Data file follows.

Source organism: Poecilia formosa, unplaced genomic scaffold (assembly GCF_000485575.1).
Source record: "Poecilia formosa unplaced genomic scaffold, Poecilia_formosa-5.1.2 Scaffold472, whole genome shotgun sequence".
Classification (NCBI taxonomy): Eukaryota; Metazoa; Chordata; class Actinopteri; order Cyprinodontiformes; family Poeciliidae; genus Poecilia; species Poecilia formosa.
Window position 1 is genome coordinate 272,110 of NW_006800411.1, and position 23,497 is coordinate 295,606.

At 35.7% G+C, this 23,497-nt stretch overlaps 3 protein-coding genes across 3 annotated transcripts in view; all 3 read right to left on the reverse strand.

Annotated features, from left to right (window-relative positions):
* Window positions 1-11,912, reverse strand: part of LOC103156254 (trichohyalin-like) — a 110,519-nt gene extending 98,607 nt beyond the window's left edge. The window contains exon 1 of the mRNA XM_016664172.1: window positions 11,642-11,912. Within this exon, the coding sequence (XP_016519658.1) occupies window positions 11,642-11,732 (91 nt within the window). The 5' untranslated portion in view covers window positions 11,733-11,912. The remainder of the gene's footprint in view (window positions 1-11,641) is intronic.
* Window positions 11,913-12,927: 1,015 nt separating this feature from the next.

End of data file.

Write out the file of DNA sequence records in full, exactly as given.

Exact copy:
Source organism: Poecilia formosa, unplaced genomic scaffold (assembly GCF_000485575.1).
Source record: "Poecilia formosa unplaced genomic scaffold, Poecilia_formosa-5.1.2 Scaffold472, whole genome shotgun sequence".
Classification (NCBI taxonomy): Eukaryota; Metazoa; Chordata; class Actinopteri; order Cyprinodontiformes; family Poeciliidae; genus Poecilia; species Poecilia formosa.
Window position 1 is genome coordinate 272,110 of NW_006800411.1, and position 23,497 is coordinate 295,606.

At 35.7% G+C, this 23,497-nt stretch overlaps 3 protein-coding genes across 3 annotated transcripts in view; all 3 read right to left on the reverse strand.

Annotated features, from left to right (window-relative positions):
* Window positions 1-11,912, reverse strand: part of LOC103156254 (trichohyalin-like) — a 110,519-nt gene extending 98,607 nt beyond the window's left edge. The window contains exon 1 of the mRNA XM_016664172.1: window positions 11,642-11,912. Within this exon, the coding sequence (XP_016519658.1) occupies window positions 11,642-11,732 (91 nt within the window). The 5' untranslated portion in view covers window positions 11,733-11,912. The remainder of the gene's footprint in view (window positions 1-11,641) is intronic.
* Window positions 11,913-12,927: 1,015 nt separating this feature from the next.